I live in swain county. I have owned retail stores for 20 years. I had my paper work done and on the desk of my local bank before they released the money. I still didn’t receive any help, no one has in or around our county. They lied and gave the money to chain restaurants like Ruth Chris 20 million to be exact. This chain had 42 million in profits last year, they should have some reserves one would think. Small businesses get screwed every time!

  12. Whit Rylee

    Bonfire is one of the great examples of a local institution that was created by people that have put their heart and soul into making Asheville a better place for them being here. Seeing all of the pain and suffering caused by this pandemic is heartbreaking. Or country is protecting the wealthy at the expense of those of us who build our communities.

  13. BWW

    Could the money the city gets for room tax be used for buisness relief instead of advertising for tourism?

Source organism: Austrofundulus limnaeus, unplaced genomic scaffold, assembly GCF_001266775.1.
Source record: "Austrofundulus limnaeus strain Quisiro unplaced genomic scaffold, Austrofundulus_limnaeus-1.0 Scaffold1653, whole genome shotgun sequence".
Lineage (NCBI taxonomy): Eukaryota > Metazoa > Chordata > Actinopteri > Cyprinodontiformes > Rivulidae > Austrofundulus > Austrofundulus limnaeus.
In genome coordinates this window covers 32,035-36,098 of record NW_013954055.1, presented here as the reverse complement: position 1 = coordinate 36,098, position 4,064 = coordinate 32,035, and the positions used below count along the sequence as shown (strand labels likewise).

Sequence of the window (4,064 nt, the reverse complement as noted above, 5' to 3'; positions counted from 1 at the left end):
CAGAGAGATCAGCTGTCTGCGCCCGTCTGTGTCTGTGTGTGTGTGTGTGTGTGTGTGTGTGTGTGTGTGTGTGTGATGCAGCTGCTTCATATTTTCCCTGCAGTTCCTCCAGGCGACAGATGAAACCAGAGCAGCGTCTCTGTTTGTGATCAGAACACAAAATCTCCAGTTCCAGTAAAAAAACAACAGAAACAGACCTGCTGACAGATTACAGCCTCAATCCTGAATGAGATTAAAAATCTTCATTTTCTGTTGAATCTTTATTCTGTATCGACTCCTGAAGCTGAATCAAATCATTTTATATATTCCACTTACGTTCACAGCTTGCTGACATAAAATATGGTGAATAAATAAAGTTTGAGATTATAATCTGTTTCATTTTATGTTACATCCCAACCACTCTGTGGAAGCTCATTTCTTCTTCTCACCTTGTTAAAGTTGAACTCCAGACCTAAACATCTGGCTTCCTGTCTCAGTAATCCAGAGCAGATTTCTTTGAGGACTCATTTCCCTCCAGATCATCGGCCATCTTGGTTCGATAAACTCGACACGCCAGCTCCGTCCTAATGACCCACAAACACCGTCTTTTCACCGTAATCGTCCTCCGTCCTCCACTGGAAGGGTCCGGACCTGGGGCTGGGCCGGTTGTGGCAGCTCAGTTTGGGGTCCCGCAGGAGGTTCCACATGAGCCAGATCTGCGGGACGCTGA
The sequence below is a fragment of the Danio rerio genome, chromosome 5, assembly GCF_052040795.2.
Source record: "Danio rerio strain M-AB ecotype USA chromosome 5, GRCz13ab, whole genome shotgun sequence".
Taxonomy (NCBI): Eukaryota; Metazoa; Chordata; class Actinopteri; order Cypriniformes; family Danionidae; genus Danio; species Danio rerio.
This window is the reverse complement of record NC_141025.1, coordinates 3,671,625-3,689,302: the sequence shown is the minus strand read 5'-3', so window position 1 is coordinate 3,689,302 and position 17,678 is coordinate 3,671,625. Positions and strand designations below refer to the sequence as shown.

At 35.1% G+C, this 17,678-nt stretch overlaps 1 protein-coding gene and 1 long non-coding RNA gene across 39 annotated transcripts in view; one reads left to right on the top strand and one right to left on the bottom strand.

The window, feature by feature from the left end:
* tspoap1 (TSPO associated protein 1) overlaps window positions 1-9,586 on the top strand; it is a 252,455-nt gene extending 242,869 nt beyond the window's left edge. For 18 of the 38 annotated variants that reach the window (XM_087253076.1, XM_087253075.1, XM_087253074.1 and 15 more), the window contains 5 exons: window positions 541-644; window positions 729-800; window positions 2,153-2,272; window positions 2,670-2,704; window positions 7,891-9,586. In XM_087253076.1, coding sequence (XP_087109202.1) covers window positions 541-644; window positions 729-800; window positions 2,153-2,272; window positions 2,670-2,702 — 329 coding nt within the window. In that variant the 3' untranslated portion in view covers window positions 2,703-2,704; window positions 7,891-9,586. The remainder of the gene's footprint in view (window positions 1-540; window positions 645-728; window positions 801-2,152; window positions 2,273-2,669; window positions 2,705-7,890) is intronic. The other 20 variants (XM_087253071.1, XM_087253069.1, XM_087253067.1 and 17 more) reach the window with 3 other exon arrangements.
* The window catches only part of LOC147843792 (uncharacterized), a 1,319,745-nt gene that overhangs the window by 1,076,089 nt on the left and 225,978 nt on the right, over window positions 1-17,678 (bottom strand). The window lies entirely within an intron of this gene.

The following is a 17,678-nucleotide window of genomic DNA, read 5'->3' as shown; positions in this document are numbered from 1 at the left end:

• bsummers

      The city doesn’t get a dime of the room tax. It all goes to the Buncombe County Tourism Development Authority. State law dictates what they can spend it on, and it was set up the way the hotel owners wanted – money can only be spent to bring in more tourists. They donated a very small amount to the One Buncombe fund, but not nearly enough to have an impact.

  14. Phillip C Williams

    Noticed that Denmark and Norway are gravitating towards the Swedish model for handling COVID-19, which has been fairly lax compared with many other places – I don’t think that they have ever shut completely down.

    I realize that the US is not Sweden – I have said from the start that a blanket solution either way – either no restriction or total restriction – is not feasible in a country that consists of 50 states and 5 territories, all with highly diverse geography, demographics, population centers, climate, etc. – even within the state – Charlotte, NC is not Asheville, NC is not Hothouse, NC is not Whalebone Junction, NC.

    I do find it quite ironic how some folks continually compare the United States to the Baltic States on other things when the comparison bolsters their own arguments. I also think one big difference that these other nations have from the US is that a crisis like this usually does not become a political show, with government and opposition using populist tricks to score off one another or to blame the other side for deaths. Just an observation.